THE bell rang furiously and, when Miss Parker went to the tube, a furious voice called out in a piercing North of Ireland accent: "Send Farrington here!"
MRS. MOONEY was a butcher's daughter. She was a woman who was quite able to keep things to herself: a determined woman. She had married her father's foreman and opened a butcher's shop near Spring Gardens.
THE grey warm evening of August had descended upon the city and a mild warm air, a memory of summer, circulated in the streets. The streets, shuttered for the repose of Sunday, swarmed with a gaily coloured crowd.
OLD JACK raked the cinders together with a piece of cardboard and spread them judiciously over the whitening dome of coals. When the dome was thinly covered his face lapsed into darkness but, ...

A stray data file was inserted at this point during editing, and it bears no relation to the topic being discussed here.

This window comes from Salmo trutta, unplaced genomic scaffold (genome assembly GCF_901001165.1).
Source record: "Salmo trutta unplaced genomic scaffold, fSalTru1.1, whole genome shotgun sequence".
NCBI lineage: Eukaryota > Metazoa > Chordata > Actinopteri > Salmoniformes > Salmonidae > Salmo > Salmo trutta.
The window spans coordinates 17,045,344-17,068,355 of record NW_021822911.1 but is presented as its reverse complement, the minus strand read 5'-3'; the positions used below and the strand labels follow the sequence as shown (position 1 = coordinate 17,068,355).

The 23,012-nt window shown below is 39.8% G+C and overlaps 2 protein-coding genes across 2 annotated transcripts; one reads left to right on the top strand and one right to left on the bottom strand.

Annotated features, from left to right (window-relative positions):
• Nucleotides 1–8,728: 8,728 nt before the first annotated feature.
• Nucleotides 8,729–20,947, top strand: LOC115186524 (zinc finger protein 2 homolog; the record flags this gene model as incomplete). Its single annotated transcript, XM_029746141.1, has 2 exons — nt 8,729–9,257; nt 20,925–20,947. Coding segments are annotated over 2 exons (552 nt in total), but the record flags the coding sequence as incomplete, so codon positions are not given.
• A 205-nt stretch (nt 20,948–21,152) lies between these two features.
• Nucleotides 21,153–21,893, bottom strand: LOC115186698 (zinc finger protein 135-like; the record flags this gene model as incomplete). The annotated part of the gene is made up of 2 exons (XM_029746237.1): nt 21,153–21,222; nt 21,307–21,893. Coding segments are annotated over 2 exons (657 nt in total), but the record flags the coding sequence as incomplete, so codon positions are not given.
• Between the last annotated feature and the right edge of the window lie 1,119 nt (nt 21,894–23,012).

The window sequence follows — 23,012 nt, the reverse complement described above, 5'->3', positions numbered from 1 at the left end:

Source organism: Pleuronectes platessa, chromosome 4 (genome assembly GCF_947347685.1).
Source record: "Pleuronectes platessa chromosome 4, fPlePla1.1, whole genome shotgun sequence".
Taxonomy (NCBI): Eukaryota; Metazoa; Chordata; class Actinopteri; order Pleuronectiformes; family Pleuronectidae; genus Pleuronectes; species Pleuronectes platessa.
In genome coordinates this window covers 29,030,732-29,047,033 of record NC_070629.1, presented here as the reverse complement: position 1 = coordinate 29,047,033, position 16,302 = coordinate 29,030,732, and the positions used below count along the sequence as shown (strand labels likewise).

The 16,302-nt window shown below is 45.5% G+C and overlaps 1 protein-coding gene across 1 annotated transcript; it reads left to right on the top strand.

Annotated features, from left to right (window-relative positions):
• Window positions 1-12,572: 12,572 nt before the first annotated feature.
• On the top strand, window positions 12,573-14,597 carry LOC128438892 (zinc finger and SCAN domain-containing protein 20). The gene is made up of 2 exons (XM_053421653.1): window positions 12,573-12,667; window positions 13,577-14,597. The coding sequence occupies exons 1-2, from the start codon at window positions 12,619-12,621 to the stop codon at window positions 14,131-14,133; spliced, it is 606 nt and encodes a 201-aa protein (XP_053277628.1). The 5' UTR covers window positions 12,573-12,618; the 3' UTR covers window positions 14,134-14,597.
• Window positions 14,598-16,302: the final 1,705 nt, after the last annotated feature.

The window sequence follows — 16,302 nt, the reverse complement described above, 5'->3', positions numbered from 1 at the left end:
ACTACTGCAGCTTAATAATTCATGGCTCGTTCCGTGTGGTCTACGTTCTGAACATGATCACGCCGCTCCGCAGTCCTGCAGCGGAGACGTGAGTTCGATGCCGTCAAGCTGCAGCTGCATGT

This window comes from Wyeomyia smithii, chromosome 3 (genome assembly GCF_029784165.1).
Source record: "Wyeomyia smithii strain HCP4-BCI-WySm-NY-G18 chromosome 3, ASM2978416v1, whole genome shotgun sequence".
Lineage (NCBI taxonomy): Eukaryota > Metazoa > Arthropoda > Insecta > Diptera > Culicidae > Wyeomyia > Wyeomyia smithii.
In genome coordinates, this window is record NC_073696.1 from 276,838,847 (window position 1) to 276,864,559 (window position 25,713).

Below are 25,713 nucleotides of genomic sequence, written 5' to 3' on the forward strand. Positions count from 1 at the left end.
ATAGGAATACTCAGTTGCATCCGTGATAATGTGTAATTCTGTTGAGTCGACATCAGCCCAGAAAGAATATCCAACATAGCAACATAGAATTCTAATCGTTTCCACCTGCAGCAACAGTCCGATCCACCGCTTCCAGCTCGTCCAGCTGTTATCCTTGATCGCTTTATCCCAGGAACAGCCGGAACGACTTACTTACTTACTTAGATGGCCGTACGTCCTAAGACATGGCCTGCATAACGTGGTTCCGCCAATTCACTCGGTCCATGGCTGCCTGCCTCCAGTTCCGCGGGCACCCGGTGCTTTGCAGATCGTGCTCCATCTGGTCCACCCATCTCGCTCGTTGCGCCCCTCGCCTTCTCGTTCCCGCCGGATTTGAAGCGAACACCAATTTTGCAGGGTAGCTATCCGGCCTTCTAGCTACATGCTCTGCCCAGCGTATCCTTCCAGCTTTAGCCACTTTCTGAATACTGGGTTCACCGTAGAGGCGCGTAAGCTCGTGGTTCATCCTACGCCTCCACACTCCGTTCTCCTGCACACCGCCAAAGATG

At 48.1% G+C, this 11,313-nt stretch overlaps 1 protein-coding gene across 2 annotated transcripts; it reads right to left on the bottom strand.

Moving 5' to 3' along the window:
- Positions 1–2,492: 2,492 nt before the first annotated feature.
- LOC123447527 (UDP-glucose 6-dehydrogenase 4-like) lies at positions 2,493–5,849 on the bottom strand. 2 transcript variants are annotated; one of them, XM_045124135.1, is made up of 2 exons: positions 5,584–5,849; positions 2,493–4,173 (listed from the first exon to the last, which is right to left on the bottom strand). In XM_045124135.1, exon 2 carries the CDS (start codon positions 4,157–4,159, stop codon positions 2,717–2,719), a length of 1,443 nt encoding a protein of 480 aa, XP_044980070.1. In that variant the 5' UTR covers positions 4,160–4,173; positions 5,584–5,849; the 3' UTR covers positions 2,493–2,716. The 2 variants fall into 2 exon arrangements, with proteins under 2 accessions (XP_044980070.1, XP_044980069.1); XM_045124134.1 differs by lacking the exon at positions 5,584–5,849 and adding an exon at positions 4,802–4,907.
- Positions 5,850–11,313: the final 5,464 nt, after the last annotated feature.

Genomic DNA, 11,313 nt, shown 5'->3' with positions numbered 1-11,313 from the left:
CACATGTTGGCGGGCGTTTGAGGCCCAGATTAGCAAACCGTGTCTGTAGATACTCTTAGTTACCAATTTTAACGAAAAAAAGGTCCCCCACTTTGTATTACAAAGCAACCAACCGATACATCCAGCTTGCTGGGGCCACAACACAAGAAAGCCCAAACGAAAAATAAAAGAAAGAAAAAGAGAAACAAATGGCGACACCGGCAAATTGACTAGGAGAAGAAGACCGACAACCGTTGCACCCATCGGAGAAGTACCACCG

LILY, the caretaker's daughter, was literally run off her feet. Hardly had she brought one gentleman into the little pantry behind the office on the ground floor and helped him off with his overcoat than the wheezy hall-door bell clanged again and she had to scamper along the bare hallway to let in another guest.
SHE sat at the window watching the evening invade the avenue. Her head was leaned against the window curtains and in her nostrils was the odour of dusty cretonne. She was tired.
THERE was no hope for him this time: it was the third stroke. Night after night I had passed the house (it was vacation time) and studied the lighted square of window: and night after night I had found it lighted in the same way, faintly and evenly.
The cars came scudding in towards Dublin, running evenly like pellets in the groove of the Naas Road. At the crest of the hill at Inchicore sightseers had gathered in clumps